I know we’ve some telecoms peeps here

So, just had fibreoptic installed at 100 Mbits.

Sometimes, the BBC asks for me to be on one of their radio shows. They don’t like using VOIP. Prefer – for a “big” show that I go to Faro to a studio where they have an arrangement to do ISDN from studio to studio.

Better sound that way apparently.

So, is there a way to get BBC quality ISDN-like over that 100 Mbits fibreoptic connection?

Skype, Google Voice (?) whatever don’t cut it. Is there something better than that?

And yes, it’s specifically to try to link up with the BBC.

24 comments on “I know we’ve some telecoms peeps here

  1. You need a carrier-grade VoIP solution. Not a best effort one like Skype or Google Voice. Try Nfon or Fuze (assuming they are available in PT). They will cost money but there’s a reason for that.

    Voice consumes <100kbit/s so the fibre link isn't really required though. ADSL would do just fine. With voice it's not the speed on the access network (the one you buy from your provider) that matters but, in order of importance:
    1) the interconnection between their network and the network of the other party you are trying to communicate with. Free services are poor here whereas charged services work better (for obvious reasons)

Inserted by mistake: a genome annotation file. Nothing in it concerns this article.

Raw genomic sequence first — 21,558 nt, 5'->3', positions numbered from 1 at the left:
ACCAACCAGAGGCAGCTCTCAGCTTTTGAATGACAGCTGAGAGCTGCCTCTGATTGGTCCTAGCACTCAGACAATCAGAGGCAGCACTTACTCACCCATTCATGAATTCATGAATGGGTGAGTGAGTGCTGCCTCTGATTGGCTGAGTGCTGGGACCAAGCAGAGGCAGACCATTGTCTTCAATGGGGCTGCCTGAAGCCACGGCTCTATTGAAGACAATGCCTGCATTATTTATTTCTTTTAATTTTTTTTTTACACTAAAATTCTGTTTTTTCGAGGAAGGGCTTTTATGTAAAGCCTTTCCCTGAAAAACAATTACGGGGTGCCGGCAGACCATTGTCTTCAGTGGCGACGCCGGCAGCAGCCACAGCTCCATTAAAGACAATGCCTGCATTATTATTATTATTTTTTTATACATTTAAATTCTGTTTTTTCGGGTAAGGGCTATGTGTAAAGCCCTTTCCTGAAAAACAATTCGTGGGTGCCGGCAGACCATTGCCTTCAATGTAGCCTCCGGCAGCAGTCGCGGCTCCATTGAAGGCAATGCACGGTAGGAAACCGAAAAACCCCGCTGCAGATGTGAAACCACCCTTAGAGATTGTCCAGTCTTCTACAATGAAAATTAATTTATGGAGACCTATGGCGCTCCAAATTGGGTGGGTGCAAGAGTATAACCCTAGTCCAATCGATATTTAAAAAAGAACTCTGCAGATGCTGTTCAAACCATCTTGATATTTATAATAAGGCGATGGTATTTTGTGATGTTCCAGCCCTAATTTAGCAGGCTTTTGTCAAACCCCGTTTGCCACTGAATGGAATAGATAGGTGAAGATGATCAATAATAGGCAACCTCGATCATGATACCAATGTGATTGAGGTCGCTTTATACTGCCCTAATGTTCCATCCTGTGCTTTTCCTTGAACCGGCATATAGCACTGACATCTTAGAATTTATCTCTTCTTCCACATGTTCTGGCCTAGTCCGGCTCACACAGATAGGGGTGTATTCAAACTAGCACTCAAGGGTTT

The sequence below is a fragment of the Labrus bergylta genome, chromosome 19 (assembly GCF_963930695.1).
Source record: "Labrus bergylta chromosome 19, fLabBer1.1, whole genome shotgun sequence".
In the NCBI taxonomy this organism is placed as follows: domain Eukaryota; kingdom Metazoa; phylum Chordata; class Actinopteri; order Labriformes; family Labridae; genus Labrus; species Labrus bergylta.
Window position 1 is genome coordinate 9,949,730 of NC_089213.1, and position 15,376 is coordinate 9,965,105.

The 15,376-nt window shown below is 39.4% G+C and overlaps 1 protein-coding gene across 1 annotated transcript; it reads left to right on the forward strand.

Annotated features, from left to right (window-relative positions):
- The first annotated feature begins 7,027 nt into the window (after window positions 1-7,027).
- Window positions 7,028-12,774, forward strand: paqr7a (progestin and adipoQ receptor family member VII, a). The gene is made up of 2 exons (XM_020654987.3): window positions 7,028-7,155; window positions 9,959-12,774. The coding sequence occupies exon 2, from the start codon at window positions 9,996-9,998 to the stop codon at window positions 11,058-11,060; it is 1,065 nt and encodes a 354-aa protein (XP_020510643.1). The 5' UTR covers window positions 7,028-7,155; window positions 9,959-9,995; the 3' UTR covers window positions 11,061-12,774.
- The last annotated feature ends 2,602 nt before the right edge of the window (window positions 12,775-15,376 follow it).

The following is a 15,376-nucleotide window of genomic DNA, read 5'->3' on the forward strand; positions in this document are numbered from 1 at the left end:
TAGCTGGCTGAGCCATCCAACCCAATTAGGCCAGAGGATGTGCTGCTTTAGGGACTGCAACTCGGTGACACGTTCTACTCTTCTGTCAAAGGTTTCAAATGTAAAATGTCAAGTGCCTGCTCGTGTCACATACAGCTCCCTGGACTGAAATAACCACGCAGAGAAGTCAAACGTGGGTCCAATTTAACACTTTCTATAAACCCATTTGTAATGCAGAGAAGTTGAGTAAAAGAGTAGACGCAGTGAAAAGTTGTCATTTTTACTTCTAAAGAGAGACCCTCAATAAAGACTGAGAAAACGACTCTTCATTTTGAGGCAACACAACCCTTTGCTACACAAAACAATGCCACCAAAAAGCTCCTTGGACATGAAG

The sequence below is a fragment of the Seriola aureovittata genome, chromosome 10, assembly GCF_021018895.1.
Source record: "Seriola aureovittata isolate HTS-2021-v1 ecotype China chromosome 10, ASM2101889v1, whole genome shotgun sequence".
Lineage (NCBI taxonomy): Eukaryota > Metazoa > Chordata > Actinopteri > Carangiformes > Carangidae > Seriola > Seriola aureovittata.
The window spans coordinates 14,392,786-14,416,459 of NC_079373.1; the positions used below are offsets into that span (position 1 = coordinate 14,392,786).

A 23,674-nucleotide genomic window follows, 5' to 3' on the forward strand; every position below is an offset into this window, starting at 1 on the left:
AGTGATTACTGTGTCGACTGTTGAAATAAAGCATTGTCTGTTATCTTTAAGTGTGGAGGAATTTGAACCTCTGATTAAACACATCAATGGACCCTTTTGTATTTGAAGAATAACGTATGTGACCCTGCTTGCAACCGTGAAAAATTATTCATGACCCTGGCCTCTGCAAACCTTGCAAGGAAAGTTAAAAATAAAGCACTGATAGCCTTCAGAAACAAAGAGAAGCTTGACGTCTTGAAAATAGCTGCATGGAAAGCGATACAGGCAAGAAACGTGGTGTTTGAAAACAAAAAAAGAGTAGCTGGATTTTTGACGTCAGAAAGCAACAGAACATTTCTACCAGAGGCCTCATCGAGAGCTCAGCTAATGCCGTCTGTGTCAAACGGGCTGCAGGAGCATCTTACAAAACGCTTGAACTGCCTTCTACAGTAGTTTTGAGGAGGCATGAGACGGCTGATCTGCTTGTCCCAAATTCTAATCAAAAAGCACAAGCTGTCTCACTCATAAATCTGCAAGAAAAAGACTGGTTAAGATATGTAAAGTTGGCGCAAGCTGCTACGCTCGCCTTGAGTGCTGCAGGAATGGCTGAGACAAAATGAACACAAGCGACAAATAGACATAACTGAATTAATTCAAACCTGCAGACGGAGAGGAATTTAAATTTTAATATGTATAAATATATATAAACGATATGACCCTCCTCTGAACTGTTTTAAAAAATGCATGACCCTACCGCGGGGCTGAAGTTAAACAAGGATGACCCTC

2) the priority given to the voice packages on the network of your ISP vs other packages from other users. This one is out of control of all OTT providers (skype/google as well as fuze/nfon) so you need to use a voice service from your ISP here.

    Both your ISP and Fuze/Nfon will 1) give you a fixed number, 2) be useable with a fixed VoIP phone. Fuze/Nfon will also have apps you can use from your computer/mobile. Your ISP may or may not.

    Truth is that voice is still expensive and difficult to provide properly even if prices are low. You can ask any decent size corporate and you will find that they are still spending significant money on it (as they need high quality calls + switchboard functionality).

  2. Can’t say much about voice or video standards specifically, but since ISDN is 64kbits/sec in each direction it’s clearly jitter they are worried about rather than bandwidth. Might they accept a call from a SIP provider?